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Site Development Standards

Frequently asked questions about Site Development Standards.

What is the minimum site size?

Where wastewater treatment and disposal are by means of an individual onsite septic tank or a wastewater treatment plant, a minimum site size of 0.2hectares or 0.5 acres is required.

In designated settlements the minimum site size will depend on the density of the development, the provision of private amenity space, public open space and the layout of the development, etc. The relevant site development standards are set out in:

Chapter 13 of the Waterford City Development Plan 2013-2019

Chapter 10 of the Waterford County Development Plan 2011-2017

Chapter 10 of the Dungarvan Town Plan 2012-2018

The Appendices of the Lismore, Portlaw and Tramore Local Area Plans 2014-2020

What about the siting of a dwelling?

The Planning Authority will seek for new developments to comply with the following:

  • It blends sympathetically with landform.
  • It uses existing trees, buildings, slopes or other features to provide backdrop.
  • It uses an identifiable site with long established boundaries, which separate the site naturally from the surrounding ground.
  • It does not spoil any scenic aspect or detract from the visual appearance of the countryside.
  • Not acceptable when viewed from surrounding vantage points are the following:
  • It occupies a prominent, skyline or, top of slope/ridge location.
  • The site lacks existing long established boundaries or is unable to provide a suitable degree of enclosure for the building in the countryside.
  • In flat landscapes or exposed hill areas, where some degree of prominence may be unavoidable, care sitting using existing natural or manmade features can still ensure that new building does not appear to be out of place or unduly prominent.
  • In informing your decision you should have regard to the topography of the site, the natural screening available on site, the visibility of the site over a wider area and the existing house types in the area, in choosing a house type. Examination of the planning reports on previous applications on the same or adjacent sites to see if the house type/height was previously identified as an issue in the area may assist in informing your siting and design decisions. Previous planning applications in the area may be viewed here.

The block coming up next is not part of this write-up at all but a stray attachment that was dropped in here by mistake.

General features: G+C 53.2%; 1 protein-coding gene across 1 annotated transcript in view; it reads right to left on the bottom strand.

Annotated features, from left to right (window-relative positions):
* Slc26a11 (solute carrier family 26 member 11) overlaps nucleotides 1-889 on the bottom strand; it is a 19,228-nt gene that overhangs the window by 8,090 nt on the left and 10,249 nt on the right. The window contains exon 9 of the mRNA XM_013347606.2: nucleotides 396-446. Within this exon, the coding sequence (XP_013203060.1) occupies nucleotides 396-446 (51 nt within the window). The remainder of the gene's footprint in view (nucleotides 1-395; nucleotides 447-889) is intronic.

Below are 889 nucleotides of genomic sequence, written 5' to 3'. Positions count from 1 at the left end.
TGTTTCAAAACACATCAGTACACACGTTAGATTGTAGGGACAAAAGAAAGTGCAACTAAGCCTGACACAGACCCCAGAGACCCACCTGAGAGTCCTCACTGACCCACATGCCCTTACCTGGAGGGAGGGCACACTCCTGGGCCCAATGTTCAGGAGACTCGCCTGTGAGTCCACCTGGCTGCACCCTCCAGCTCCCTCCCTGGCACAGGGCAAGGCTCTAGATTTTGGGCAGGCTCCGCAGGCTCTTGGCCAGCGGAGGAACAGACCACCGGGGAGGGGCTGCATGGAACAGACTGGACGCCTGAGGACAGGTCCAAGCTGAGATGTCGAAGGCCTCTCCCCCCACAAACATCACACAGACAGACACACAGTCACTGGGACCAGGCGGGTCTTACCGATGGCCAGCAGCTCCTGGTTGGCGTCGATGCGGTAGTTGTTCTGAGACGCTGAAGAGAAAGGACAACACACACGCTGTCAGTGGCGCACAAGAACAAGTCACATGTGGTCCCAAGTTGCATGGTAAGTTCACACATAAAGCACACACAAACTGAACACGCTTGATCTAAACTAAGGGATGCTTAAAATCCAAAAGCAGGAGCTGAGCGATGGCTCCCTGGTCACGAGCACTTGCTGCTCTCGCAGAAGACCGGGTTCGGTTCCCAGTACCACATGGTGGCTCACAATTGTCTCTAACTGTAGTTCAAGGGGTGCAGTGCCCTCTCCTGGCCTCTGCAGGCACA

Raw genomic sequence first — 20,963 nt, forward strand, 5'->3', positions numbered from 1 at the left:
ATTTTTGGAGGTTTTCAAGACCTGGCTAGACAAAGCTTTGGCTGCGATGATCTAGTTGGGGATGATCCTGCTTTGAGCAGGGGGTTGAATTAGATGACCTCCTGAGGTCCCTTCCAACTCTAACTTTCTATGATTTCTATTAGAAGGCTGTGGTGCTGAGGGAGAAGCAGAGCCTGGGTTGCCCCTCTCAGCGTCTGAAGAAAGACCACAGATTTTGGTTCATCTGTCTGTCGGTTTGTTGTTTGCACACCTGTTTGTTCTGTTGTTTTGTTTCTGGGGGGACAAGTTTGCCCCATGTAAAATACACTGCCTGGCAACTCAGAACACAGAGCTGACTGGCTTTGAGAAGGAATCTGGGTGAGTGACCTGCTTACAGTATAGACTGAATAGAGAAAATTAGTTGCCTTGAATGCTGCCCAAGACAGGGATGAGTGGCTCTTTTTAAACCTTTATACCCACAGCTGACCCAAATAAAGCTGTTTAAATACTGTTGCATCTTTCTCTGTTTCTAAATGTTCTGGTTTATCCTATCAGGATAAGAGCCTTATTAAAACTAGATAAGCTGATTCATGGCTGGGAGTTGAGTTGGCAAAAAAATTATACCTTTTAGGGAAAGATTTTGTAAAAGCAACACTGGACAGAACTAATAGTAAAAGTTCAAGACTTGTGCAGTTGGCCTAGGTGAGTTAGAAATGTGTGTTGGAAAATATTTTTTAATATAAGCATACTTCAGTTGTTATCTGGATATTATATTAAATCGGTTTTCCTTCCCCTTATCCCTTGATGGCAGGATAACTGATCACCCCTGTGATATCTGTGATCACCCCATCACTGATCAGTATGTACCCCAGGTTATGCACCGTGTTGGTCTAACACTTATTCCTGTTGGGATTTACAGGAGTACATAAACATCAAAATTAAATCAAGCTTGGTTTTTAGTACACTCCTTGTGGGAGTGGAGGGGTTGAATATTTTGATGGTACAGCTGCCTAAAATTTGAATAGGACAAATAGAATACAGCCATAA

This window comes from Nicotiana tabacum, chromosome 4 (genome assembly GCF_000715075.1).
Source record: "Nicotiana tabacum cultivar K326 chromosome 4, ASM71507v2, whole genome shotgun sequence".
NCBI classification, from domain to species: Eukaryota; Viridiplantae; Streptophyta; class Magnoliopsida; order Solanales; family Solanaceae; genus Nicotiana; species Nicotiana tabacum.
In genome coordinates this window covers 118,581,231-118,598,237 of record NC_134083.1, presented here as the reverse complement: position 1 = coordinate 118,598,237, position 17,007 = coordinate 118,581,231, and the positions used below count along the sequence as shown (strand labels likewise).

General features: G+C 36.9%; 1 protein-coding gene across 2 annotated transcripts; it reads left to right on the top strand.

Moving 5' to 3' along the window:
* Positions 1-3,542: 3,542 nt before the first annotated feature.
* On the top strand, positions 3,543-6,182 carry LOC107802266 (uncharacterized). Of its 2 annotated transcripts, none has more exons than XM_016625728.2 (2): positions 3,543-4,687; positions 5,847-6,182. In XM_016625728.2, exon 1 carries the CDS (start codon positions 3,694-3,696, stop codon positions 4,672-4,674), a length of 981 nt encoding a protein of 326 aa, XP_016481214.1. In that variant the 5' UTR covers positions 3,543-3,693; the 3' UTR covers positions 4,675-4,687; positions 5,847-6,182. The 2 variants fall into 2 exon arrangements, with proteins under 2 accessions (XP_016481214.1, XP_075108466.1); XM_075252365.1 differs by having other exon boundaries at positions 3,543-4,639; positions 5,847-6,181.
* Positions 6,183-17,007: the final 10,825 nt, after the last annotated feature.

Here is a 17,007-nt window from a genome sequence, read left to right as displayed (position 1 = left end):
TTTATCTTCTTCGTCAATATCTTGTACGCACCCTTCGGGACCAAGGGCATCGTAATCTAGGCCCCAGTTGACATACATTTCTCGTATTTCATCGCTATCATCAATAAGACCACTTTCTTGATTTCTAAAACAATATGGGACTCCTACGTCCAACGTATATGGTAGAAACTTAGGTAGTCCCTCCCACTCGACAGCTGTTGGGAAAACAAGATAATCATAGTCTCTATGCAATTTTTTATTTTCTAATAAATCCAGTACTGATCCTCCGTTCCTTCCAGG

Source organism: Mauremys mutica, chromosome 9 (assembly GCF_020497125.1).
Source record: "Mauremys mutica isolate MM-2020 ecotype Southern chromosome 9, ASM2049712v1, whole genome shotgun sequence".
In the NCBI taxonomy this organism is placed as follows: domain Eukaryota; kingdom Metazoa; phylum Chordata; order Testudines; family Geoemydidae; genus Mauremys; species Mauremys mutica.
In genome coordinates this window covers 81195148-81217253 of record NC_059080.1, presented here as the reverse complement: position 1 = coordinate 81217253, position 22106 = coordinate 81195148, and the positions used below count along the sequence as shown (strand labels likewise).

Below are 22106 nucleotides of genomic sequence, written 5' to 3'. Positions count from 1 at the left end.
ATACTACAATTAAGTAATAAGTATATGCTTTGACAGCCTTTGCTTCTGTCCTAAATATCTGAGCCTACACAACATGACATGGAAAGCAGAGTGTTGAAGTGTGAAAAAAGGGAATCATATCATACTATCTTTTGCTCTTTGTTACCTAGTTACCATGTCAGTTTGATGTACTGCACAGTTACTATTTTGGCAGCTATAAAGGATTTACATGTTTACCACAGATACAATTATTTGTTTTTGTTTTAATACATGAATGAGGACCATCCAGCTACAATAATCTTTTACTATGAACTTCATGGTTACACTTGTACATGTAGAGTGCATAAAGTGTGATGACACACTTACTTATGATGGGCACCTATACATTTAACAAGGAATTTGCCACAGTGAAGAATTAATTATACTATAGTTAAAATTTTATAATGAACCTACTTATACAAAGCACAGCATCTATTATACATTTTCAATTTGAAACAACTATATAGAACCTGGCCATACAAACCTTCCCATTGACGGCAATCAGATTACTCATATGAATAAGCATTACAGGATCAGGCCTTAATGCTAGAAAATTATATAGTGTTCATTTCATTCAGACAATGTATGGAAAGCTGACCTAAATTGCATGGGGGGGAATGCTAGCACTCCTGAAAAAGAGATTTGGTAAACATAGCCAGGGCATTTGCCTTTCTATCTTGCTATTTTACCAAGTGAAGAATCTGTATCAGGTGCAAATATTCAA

What about dwelling designs?

The most important and most neglected element of a house build is the design. An intelligent house design and site layout has less of an impact on the character of the landscape, will create a more attractive living space that is less expensive to heat, most likely less expensive to build and will ultimately be more valuable.

Waterford City & County Council welcomes innovative design, both contemporary and traditional, that is of architectural merit, and is accompanied by a detailed design justification. All new rural housing developments must have regard to the principles of traditional rural design. In addition consideration should always be given to the south facing aspect for solar gain and the direction of the prevailing wind. The main areas of glazing should be south facing with much reduced glazing on the north face. Taking full advantage of natural light to the living spaces should dictate the layout of the rooms.

What is traditional rural design in the context of County Waterford?

  • A simple rectangular narrow plan form, generally with full gables.
  • Low window to wall ratio, windows with vertical emphasis.
  • Strong well proportion appearance using quality local materials – slate roof, limestone cills, rendered and painted finish.

How can a modern house design be achieved having regard to traditional rural design principles?

Ensure good proportions in roof to wall ratio. Gable widths should therefore not exceed 8.5m, (recommended <6.5m for narrow plan form) with roof pitch ranging 35o to 42o.

Front gables/protrusions are not traditional and should be avoided. Add character to the front elevation with simple well proportioned protruding porch, natural stone cills, natural slate roof and high quality windows.

Front and prominent elevations should limit the number and size of windows. Windows should be fairly uniform, well proportioned with a vertical emphasis. If front or prominent elevations are south facing a larger area of glazing can be achieved by subdivision to elements with vertical emphasis (e.g. double glass door with equal side panels).

Larger houses in excess of 200m2 should be sub-divided into smaller elements of traditional form to reduce the bulk of the house.